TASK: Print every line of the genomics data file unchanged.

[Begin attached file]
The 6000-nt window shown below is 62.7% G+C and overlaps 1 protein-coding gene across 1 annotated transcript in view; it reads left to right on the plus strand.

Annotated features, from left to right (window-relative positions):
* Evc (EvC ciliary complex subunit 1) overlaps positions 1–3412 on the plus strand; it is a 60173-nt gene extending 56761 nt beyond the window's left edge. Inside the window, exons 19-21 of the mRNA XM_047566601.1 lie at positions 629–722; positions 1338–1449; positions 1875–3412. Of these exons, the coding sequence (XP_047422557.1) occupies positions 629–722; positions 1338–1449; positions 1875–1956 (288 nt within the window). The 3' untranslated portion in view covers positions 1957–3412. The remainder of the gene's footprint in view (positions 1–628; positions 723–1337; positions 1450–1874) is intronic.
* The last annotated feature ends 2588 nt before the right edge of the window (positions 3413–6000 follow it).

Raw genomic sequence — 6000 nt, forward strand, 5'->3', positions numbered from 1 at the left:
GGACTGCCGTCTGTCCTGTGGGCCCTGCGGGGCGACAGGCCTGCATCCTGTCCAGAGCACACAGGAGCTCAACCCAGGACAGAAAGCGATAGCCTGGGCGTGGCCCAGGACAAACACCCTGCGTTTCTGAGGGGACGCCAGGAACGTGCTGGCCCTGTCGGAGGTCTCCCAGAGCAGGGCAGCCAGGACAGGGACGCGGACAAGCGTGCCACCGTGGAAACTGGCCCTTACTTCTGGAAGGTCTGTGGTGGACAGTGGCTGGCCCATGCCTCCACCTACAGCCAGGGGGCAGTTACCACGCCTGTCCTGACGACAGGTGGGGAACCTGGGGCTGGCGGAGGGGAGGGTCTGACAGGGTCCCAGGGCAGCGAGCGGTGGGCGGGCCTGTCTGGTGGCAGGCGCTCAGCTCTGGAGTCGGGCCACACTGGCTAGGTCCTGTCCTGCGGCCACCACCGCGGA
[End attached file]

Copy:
The 6000-nt window shown below is 62.7% G+C and overlaps 1 protein-coding gene across 1 annotated transcript in view; it reads left to right on the plus strand.

Annotated features, from left to right (window-relative positions):
* Evc (EvC ciliary complex subunit 1) overlaps positions 1–3412 on the plus strand; it is a 60173-nt gene extending 56761 nt beyond the window's left edge. Inside the window, exons 19-21 of the mRNA XM_047566601.1 lie at positions 629–722; positions 1338–1449; positions 1875–3412. Of these exons, the coding sequence (XP_047422557.1) occupies positions 629–722; positions 1338–1449; positions 1875–1956 (288 nt within the window). The 3' untranslated portion in view covers positions 1957–3412. The remainder of the gene's footprint in view (positions 1–628; positions 723–1337; positions 1450–1874) is intronic.
* The last annotated feature ends 2588 nt before the right edge of the window (positions 3413–6000 follow it).

Raw genomic sequence — 6000 nt, forward strand, 5'->3', positions numbered from 1 at the left:
GGACTGCCGTCTGTCCTGTGGGCCCTGCGGGGCGACAGGCCTGCATCCTGTCCAGAGCACACAGGAGCTCAACCCAGGACAGAAAGCGATAGCCTGGGCGTGGCCCAGGACAAACACCCTGCGTTTCTGAGGGGACGCCAGGAACGTGCTGGCCCTGTCGGAGGTCTCCCAGAGCAGGGCAGCCAGGACAGGGACGCGGACAAGCGTGCCACCGTGGAAACTGGCCCTTACTTCTGGAAGGTCTGTGGTGGACAGTGGCTGGCCCATGCCTCCACCTACAGCCAGGGGGCAGTTACCACGCCTGTCCTGACGACAGGTGGGGAACCTGGGGCTGGCGGAGGGGAGGGTCTGACAGGGTCCCAGGGCAGCGAGCGGTGGGCGGGCCTGTCTGGTGGCAGGCGCTCAGCTCTGGAGTCGGGCCACACTGGCTAGGTCCTGTCCTGCGGCCACCACCGCGGA